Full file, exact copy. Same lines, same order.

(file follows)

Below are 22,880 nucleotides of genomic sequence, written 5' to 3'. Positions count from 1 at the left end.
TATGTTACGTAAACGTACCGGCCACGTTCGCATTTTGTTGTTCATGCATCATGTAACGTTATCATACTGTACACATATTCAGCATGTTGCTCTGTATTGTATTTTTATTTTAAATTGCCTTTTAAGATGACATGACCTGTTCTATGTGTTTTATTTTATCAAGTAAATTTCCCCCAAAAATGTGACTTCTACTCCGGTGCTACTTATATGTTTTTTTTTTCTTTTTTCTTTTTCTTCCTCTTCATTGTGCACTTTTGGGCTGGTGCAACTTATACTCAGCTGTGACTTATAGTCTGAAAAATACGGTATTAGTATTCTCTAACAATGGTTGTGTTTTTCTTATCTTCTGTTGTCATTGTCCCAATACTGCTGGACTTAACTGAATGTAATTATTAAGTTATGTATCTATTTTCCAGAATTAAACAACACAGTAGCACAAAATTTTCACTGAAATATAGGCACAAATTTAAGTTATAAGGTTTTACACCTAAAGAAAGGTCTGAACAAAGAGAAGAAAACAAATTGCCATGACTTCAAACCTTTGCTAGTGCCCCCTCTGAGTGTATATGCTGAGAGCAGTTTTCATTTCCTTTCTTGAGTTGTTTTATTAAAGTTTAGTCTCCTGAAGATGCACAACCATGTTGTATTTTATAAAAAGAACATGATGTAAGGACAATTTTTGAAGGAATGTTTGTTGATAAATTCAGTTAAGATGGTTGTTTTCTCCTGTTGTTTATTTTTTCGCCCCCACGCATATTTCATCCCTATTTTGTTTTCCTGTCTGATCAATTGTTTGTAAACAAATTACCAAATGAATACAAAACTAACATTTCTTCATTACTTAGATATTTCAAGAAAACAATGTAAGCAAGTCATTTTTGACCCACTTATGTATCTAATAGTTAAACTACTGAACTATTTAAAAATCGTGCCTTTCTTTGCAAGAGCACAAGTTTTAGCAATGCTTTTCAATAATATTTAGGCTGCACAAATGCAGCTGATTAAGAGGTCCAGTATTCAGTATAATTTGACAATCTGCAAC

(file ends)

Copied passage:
Below are 22,880 nucleotides of genomic sequence, written 5' to 3'. Positions count from 1 at the left end.
TATGTTACGTAAACGTACCGGCCACGTTCGCATTTTGTTGTTCATGCATCATGTAACGTTATCATACTGTACACATATTCAGCATGTTGCTCTGTATTGTATTTTTATTTTAAATTGCCTTTTAAGATGACATGACCTGTTCTATGTGTTTTATTTTATCAAGTAAATTTCCCCCAAAAATGTGACTTCTACTCCGGTGCTACTTATATGTTTTTTTTTTCTTTTTTCTTTTTCTTCCTCTTCATTGTGCACTTTTGGGCTGGTGCAACTTATACTCAGCTGTGACTTATAGTCTGAAAAATACGGTATTAGTATTCTCTAACAATGGTTGTGTTTTTCTTATCTTCTGTTGTCATTGTCCCAATACTGCTGGACTTAACTGAATGTAATTATTAAGTTATGTATCTATTTTCCAGAATTAAACAACACAGTAGCACAAAATTTTCACTGAAATATAGGCACAAATTTAAGTTATAAGGTTTTACACCTAAAGAAAGGTCTGAACAAAGAGAAGAAAACAAATTGCCATGACTTCAAACCTTTGCTAGTGCCCCCTCTGAGTGTATATGCTGAGAGCAGTTTTCATTTCCTTTCTTGAGTTGTTTTATTAAAGTTTAGTCTCCTGAAGATGCACAACCATGTTGTATTTTATAAAAAGAACATGATGTAAGGACAATTTTTGAAGGAATGTTTGTTGATAAATTCAGTTAAGATGGTTGTTTTCTCCTGTTGTTTATTTTTTCGCCCCCACGCATATTTCATCCCTATTTTGTTTTCCTGTCTGATCAATTGTTTGTAAACAAATTACCAAATGAATACAAAACTAACATTTCTTCATTACTTAGATATTTCAAGAAAACAATGTAAGCAAGTCATTTTTGACCCACTTATGTATCTAATAGTTAAACTACTGAACTATTTAAAAATCGTGCCTTTCTTTGCAAGAGCACAAGTTTTAGCAATGCTTTTCAATAATATTTAGGCTGCACAAATGCAGCTGATTAAGAGGTCCAGTATTCAGTATAATTTGACAATCTGCAAC